Development of a Model of American Burying Beetle Occurrence in the Plains Ecoregion of Nebraska

The American burying beetle, (Nicrophorus americanus) is a member of the carrion beetle family Silphidae, an important group of detritivores that recycle decaying materials back into the ecosystem. The American burying beetle is the largest carrion-feeding insect in North America reaching a length of about l.5 inches. Although it has historically been recorded from at least 150 counties in 35 states in the eastern and central United States, it declined throughout its range from the 1920s to the 1960s and is currently only found at the peripheries of its former range. In 1983 the American burying beetle was included as an endangered species in the Invertebrate Red Book published by the International Union for the Conservation of Nature. In the United States, it was placed on the state and federal endangered species lists in August, 1989. The causes for the decline of this species are complex and remain unresolved. However, in order to implement an effective recovery program and to locate additional populations, it is necessary to understand the possible factors influencing this decline and the commonality of features of the remaining populations. Foremost among these are the effects of habitat fragmentation including loss of suitable habitat, isolation of remnant populations, and disturbance of habitats that still contain these beetles. Areas within the known range of American burying beetle that will be disturbed through construction activities require conservation measures to meet federal guidelines. Across the range of American burying beetle, the U.S. Fish and Wildlife Service no longer advocates "bait-away" measures because of documented effects to beetles. Until 2011, the Service in Nebraska recommended "trap-and-relocate" procedures. Lawsuits from several conservation organizations over moving beetles associated with the Keystone Pipeline Project have caused the Service to consider formal consultation for projects, rather than to allow trap-and-relocate procedures. Data from 2012 and 2013 support the use of trap-and-relocate; however, to implement this procedure, formal consultation will be required and persons moving beetles will need federal permits. If methods to reduce habitat suitability without harming beetles can be developed, construction projects may be possible without the need to trap-and-relocate beetles. An alternative to trap-and-relocate is to determine the number of American burying beetles in an area and calculate the likelihood of take based on the number of acres to be disturbed. Discountable take is invoked when there is a less than one percent chance of killing a beetle during habitat disturbance. The proposed research project will directly benefit the Nebraska Department of Roads by providing data on distribution of American burying beetles, likely reducing the total area where conservation measures are required. Second, by testing the appropriateness of calculating discountable take road projects especially in areas with low occurrence of American burying beetle should be expedited. By reducing the range where American burying beetle are likely to occur and by investigating discountable take, formal consultation that is very time consuming can be avoided. The results of this project will affect projects in 16 Nebraska Counties covering an area of nearly one third of Nebraska. The model developed through this project will be implemented by the US Fish and Wildlife Service and Nebraska Game and Parks Commission to determine areas of Nebraska where conservation measures for American burying beetle are required.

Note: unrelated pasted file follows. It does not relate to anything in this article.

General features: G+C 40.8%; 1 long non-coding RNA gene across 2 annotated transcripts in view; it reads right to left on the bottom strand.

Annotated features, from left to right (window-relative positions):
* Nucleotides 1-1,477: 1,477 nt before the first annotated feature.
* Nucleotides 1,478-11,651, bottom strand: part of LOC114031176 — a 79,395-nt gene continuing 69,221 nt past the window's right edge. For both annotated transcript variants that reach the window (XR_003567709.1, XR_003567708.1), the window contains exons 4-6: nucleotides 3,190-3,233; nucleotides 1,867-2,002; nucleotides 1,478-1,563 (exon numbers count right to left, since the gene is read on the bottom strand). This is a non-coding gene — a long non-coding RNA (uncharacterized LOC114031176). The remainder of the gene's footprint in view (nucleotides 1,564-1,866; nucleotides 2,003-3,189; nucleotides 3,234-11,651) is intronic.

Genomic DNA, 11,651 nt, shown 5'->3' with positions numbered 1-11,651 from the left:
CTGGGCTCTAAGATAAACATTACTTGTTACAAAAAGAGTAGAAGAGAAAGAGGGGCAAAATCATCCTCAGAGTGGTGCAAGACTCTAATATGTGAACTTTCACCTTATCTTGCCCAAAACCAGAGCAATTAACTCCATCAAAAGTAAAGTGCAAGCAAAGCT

• English


    • Status: Active
    • Funding: $74148.00
    • Contract Numbers:

      SPR-P1(15) M031

    • Sponsor Organizations:

      Federal Highway Administration

      1200 New Jersey Avenue, SE
      Washington, DC  United States  20590

      Nebraska Department of Roads

      P.O. Box 94759
      Highway Building
      Lincoln, NE  United States  68509-4759
    • Performing Organizations:

      University of Nebraska, Lincoln

      527 Nebraska Hall
      Lincoln, NE  United States  68588-0529
    • Principal Investigators:

      Wedin, David

      Hoback, Wyatt

    • Start Date: 20140615
    • Expected Completion Date: 0
    • Actual Completion Date: 20151215
    • Source Data: RiP Project 36248

    Subject/Index Terms

    Filing Info

    • Accession Number: 01560302
    • Record Type: Research project
    • Source Agency: Nebraska Department of Roads
    • Contract Numbers: SPR-P1(15) M031
    • Files: RiP, STATEDOT
    • Created Date: Apr 11 2015 1:00AM